He wonders if he still might tell her that he loves her or, more tentatively, that he 'thinks he might be in love with her', which is both more touching and easier to back out of.
He picks up the phone. He is frankly drunk now, and with drunkenness has come the old compulsion: to say something stupid to an attractive woman.
And from the leading lady;
'Dexter, I love you so much. So, so much, and I probably always will.' Her lips touched his cheek. 'I just don't like you anymore. I'm sorry.'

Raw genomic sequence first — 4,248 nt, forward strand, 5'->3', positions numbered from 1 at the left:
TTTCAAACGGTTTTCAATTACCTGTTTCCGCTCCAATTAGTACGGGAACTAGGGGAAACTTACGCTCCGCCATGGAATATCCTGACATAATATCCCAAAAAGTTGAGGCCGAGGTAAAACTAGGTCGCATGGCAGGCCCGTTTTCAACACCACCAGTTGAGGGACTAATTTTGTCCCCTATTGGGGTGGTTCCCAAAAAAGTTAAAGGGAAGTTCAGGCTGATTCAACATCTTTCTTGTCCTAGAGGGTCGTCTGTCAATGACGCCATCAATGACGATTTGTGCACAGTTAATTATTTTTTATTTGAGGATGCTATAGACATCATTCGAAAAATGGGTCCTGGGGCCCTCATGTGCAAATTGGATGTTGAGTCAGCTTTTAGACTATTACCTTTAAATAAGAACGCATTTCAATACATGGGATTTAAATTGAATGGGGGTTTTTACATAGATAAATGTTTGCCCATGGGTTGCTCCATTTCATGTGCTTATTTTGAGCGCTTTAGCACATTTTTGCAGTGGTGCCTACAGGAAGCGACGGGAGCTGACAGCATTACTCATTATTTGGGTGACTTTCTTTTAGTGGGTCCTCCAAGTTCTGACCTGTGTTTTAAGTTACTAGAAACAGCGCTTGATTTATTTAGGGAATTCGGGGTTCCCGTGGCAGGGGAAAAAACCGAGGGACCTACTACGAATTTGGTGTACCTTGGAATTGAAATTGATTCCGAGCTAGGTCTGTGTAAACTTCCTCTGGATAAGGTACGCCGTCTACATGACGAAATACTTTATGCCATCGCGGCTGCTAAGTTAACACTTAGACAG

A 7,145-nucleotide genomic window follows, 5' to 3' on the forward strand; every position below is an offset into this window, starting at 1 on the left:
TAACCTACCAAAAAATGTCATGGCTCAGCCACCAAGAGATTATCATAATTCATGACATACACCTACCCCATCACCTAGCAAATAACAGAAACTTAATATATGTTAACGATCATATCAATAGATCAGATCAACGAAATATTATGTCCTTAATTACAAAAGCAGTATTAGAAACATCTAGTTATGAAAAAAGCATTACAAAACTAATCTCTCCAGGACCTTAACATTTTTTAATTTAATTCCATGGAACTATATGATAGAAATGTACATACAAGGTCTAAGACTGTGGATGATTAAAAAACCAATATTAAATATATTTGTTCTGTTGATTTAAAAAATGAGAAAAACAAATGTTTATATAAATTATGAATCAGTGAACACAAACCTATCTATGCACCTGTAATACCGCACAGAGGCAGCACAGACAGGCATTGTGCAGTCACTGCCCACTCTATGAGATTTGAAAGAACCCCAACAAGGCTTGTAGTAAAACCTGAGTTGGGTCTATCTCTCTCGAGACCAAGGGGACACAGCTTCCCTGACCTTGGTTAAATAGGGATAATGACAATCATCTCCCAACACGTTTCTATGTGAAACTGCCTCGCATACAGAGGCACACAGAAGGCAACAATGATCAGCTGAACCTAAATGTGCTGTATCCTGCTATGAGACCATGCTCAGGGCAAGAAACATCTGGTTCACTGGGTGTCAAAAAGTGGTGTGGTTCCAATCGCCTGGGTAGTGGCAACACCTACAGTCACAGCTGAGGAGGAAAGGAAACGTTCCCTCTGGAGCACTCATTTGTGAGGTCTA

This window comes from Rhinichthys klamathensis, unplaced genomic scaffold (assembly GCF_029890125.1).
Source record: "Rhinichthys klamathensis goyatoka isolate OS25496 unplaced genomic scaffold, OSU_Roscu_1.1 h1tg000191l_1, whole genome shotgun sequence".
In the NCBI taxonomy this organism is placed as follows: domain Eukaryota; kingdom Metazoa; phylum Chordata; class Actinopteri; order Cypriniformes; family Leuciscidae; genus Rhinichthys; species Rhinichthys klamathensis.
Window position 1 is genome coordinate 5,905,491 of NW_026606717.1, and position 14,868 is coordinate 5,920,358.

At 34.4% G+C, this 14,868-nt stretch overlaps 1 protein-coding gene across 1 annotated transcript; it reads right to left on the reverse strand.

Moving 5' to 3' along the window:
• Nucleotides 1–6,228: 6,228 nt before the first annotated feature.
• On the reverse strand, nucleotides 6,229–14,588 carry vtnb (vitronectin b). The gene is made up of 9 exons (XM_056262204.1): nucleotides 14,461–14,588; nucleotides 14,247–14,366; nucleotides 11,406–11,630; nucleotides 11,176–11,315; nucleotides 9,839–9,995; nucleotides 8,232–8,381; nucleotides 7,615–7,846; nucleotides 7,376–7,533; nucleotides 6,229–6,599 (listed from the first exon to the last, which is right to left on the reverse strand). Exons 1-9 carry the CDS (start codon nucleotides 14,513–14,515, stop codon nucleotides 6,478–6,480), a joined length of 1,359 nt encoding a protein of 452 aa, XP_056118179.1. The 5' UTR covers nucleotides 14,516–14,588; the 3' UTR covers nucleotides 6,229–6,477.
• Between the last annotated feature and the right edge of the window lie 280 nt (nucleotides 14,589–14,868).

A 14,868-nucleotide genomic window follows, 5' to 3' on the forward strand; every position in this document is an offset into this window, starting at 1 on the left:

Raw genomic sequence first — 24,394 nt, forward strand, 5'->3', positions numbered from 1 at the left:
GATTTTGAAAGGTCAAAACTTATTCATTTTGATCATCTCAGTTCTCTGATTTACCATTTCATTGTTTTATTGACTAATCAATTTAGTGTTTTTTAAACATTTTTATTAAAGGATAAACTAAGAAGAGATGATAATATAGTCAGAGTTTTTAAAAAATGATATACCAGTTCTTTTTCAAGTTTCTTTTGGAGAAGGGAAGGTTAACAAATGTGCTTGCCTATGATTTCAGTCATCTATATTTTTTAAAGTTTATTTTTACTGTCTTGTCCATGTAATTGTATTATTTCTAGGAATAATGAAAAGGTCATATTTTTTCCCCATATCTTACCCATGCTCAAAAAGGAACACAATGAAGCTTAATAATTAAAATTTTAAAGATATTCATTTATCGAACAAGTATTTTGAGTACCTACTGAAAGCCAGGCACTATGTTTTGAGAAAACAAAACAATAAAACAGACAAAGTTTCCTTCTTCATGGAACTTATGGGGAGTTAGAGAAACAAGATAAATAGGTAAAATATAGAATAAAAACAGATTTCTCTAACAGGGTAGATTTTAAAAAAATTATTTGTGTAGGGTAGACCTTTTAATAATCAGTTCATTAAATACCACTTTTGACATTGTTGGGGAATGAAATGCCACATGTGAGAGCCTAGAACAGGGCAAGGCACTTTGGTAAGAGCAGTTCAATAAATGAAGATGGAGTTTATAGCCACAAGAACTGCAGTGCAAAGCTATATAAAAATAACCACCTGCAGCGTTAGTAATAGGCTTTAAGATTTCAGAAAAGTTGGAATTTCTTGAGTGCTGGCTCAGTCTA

'Oxfordshire. Very nice,' she said, privately mortified at the speed with which initimacy evaporates, to be replaced by small talk. Last night they had said and done all those things, and now they were like strangers in a bus queue. The mistake she had made was to fall asleep and break the spell. If they had stayed awake, they might still have been kissing now, but instead it was all over and she found herself saying; 'How long will that take then? To Oxfordshire?'